“Another general said we will not probably respond as the Supreme Council of the Armed Forces, but we will wait for the decision of the Supreme Constitutional Court,” he added.

    The court is reportedly holding an emergency meeting following Morsi’s decree.

    “This is a very serious issue because this is the first time in the history of the country that a president has turned down the decision of the Supreme Constitutional Court," said Hamid. "Even [Hosni] Mubarak himself on two occasions bowed to the decision of this court, when they decided to dissolve the Egyptian parliament a few years ago when Mubarak was president.”

    Clottey intv with Dr.Tawfik Hamid chair Study of Islamic Radicalism
    Clottey intv with Dr.Tawfik Hamid chair Study of Islamic Radicalism i
    || 0:00:00
    ...    
     
    X

    You May Like

    Hope Remains for Rio Olympic Games, Despite Woes

    Facing a host of problems, Rio prepares for holding the games but experts say some risks, like Zika, may not be as grave as initially thought

    IS Use of Social Media to Recruit, Radicalize Still a Top Threat to US

    Despite military gains against IS in Iraq and Syria, their internet propaganda still commands an audience; US officials see 'the most complex challenge that the federal government and industry face'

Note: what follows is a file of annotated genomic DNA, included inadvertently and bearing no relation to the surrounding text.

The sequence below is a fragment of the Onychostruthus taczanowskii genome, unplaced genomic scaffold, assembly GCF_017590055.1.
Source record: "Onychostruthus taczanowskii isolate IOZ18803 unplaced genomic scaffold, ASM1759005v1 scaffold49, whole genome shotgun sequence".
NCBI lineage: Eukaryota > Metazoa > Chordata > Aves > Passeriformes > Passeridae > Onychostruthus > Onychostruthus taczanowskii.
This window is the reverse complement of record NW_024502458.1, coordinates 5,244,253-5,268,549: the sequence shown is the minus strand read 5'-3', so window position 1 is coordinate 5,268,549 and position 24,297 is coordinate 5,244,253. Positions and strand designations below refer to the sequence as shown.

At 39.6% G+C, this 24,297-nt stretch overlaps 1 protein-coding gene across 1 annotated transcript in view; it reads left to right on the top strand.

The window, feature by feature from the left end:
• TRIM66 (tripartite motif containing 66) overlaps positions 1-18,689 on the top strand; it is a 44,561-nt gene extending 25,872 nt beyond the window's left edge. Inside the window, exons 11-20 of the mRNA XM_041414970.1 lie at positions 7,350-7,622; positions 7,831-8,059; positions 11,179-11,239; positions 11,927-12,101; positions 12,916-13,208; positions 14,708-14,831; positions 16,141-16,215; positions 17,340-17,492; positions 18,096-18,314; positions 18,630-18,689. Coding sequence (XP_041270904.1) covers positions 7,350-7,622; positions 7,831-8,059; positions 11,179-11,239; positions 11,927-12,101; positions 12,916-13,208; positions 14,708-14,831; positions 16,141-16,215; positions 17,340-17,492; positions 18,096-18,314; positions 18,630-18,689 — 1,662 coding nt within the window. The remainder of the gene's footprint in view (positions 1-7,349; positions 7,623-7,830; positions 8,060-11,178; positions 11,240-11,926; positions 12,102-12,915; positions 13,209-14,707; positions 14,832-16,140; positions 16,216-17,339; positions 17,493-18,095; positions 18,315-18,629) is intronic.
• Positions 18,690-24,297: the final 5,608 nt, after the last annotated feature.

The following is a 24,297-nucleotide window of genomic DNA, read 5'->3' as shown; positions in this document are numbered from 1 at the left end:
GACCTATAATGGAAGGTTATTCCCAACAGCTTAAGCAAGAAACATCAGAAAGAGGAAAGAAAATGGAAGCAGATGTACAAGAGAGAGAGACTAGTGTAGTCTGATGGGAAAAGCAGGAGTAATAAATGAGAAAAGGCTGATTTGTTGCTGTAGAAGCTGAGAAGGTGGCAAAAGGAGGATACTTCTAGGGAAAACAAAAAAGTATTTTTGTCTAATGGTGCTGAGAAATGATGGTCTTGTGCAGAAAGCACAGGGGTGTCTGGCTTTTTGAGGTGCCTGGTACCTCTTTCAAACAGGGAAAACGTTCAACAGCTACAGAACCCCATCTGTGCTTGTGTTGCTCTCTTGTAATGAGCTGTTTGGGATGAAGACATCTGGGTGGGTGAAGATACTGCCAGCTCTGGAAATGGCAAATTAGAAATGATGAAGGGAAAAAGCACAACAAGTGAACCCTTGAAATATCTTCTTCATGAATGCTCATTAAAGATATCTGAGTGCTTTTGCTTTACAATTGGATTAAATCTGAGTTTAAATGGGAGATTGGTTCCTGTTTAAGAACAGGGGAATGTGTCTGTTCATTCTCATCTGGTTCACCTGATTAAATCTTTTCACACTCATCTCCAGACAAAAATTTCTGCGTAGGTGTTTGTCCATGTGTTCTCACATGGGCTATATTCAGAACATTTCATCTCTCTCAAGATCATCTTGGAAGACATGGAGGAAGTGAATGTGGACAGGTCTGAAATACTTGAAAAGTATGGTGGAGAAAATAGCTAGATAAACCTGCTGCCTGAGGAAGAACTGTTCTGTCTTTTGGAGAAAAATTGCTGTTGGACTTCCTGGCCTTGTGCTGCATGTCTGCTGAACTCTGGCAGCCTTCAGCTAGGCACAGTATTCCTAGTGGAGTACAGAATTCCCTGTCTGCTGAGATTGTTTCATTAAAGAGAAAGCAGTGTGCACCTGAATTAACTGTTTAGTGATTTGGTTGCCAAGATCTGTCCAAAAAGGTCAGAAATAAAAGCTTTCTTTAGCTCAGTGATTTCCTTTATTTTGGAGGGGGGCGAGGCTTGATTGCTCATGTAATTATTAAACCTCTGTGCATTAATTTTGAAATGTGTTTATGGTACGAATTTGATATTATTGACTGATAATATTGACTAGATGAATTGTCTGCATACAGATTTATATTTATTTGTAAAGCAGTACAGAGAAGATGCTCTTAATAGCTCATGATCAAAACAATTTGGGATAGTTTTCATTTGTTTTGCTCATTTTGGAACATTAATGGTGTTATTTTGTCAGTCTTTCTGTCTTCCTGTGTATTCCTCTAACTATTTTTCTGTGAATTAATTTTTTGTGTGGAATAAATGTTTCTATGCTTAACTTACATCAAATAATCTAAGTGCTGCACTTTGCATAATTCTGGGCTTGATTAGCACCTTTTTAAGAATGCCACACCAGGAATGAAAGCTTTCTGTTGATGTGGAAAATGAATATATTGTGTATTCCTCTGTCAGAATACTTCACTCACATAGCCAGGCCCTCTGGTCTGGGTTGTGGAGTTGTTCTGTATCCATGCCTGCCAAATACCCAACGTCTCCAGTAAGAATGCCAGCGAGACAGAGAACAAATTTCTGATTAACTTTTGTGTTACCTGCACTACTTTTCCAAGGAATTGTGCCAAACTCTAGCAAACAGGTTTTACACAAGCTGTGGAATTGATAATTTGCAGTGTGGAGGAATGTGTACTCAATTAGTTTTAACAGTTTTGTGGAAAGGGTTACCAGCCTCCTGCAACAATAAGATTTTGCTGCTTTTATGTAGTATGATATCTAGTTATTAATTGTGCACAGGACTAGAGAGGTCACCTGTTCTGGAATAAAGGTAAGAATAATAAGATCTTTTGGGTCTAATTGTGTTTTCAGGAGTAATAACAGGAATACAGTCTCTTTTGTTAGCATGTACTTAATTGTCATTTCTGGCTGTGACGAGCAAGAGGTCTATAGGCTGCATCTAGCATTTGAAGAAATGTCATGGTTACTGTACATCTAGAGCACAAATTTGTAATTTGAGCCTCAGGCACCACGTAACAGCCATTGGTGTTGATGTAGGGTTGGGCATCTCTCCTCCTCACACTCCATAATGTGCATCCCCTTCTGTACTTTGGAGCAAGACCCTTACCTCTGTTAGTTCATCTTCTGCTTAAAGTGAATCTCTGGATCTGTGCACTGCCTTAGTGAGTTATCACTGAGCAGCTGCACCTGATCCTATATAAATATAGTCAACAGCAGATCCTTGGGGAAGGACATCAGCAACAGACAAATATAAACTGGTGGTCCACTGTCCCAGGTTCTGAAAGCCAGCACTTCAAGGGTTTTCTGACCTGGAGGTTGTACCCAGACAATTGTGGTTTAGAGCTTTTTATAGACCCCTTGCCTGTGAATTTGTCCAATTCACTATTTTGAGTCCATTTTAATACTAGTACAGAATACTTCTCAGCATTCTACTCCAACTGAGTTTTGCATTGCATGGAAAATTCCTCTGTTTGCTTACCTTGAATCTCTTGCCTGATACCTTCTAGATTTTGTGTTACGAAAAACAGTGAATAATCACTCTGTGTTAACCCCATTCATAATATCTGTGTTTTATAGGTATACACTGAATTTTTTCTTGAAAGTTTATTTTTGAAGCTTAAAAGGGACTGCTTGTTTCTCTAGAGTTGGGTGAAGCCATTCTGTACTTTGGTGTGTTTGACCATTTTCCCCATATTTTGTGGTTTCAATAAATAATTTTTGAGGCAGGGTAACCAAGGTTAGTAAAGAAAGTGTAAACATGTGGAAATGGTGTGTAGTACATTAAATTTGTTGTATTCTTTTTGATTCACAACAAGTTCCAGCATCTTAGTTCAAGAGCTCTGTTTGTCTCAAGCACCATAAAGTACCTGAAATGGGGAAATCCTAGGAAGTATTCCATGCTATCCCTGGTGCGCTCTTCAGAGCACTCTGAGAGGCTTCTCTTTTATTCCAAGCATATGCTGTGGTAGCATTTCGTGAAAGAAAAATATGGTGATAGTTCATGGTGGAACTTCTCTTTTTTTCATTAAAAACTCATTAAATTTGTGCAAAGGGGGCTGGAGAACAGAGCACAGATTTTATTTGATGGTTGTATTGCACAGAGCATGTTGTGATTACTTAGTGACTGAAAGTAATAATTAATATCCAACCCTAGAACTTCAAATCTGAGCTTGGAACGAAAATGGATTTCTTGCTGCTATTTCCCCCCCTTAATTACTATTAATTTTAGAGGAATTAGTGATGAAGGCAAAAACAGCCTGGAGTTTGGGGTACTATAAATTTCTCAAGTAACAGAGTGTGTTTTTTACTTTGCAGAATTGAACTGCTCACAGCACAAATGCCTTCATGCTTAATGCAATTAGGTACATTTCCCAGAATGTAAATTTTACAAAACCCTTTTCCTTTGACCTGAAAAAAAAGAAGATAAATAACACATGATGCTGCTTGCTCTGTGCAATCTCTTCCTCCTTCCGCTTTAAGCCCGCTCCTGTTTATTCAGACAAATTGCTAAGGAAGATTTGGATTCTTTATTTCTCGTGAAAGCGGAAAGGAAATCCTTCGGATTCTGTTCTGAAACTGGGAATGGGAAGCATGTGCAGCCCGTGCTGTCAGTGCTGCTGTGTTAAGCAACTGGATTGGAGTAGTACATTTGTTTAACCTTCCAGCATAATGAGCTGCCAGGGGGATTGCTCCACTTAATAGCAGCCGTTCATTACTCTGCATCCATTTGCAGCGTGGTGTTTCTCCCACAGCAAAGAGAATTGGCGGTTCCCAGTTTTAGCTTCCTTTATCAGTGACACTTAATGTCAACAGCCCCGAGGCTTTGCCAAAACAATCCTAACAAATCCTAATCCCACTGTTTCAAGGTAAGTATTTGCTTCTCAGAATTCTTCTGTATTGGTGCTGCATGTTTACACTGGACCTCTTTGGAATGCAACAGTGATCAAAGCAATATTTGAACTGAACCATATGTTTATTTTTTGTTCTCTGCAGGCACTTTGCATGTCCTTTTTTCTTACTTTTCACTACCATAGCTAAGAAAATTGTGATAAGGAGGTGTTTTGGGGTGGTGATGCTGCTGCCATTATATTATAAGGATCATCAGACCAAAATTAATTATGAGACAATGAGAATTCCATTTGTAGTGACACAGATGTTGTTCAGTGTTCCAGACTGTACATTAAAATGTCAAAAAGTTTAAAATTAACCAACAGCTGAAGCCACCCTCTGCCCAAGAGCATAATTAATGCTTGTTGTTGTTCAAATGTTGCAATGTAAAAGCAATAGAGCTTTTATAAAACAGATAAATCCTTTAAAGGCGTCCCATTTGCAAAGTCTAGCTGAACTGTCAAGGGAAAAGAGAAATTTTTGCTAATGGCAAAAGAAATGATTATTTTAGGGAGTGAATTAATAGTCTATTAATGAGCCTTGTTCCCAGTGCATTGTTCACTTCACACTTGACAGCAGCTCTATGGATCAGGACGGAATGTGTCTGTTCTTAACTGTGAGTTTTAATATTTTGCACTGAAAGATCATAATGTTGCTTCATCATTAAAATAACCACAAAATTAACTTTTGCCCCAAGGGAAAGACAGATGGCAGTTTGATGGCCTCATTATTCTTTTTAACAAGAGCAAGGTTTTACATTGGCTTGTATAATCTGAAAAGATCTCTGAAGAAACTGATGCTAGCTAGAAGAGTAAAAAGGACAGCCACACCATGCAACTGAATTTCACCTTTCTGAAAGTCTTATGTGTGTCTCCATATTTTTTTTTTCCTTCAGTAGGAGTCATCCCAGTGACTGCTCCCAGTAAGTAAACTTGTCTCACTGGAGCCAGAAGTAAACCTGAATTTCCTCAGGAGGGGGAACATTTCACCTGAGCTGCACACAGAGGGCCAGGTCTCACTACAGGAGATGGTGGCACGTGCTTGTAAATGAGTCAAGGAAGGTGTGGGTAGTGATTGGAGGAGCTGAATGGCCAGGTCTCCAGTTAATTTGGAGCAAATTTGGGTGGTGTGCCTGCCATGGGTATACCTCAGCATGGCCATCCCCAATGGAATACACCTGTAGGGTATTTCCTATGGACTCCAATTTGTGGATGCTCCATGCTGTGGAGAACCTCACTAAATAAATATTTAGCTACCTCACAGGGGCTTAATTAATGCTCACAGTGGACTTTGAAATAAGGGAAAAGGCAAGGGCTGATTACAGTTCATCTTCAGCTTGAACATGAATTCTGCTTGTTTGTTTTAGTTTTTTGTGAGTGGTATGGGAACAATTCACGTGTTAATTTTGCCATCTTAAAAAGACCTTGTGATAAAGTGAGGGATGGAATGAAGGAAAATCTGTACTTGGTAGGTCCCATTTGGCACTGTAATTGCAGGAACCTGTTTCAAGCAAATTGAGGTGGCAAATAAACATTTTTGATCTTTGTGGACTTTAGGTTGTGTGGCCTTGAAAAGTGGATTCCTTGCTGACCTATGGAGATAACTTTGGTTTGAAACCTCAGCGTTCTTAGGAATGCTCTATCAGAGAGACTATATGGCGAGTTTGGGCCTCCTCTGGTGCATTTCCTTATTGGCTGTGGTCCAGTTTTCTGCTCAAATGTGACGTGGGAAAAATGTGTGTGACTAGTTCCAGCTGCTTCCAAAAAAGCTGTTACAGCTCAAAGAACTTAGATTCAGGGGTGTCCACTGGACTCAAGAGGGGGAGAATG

‘Time Is Now’ to Save Africa’s Animals From Poachers, Activist Says

    During Zimbabwe visit, African Wildlife Foundation President Kaddu Sebunya says poaching hurts Africa as slave trade once did

    This forum has been closed.
    Comment Sorting
    Comments
         
    by: rgw1946 from: usa
    July 09, 2012 1:24 PM
    >> yep << REAL SHOCKER...

    by: Loreal from: France
    July 09, 2012 8:52 AM
    really, an Islamic scholar said that??? must be really smart to notice the obvious... "Islamic Scholar..." ??? isn't it an oxymoron...???

    by: Victor
    July 09, 2012 12:25 AM
    Real shocker? Go figure Islamist President reinstate Islamist Parliament. So again how it is different from Iran? Yes, we already seen precursor of ethnic and religion cleaning. The very thing Mubarak was warning about. As I remember news were calling brotherhood figment of imagination. Wow so much imaginary that they controls all levels of government. Naturally, they will be peace loving as long military stand their ground, but for how long. I hope for their sake and for sake Egyptians they do it for long time or else it may result in another extreme.

    By the Numbers

    Featured Videos

    Your JavaScript is turned off or you have an old version of Adobe's Flash Player. Get the latest Flash player.
    Ivorian Chocolate Makers Promote Locally-made Chocolatei
    X
    July 29, 2016 4:02 PM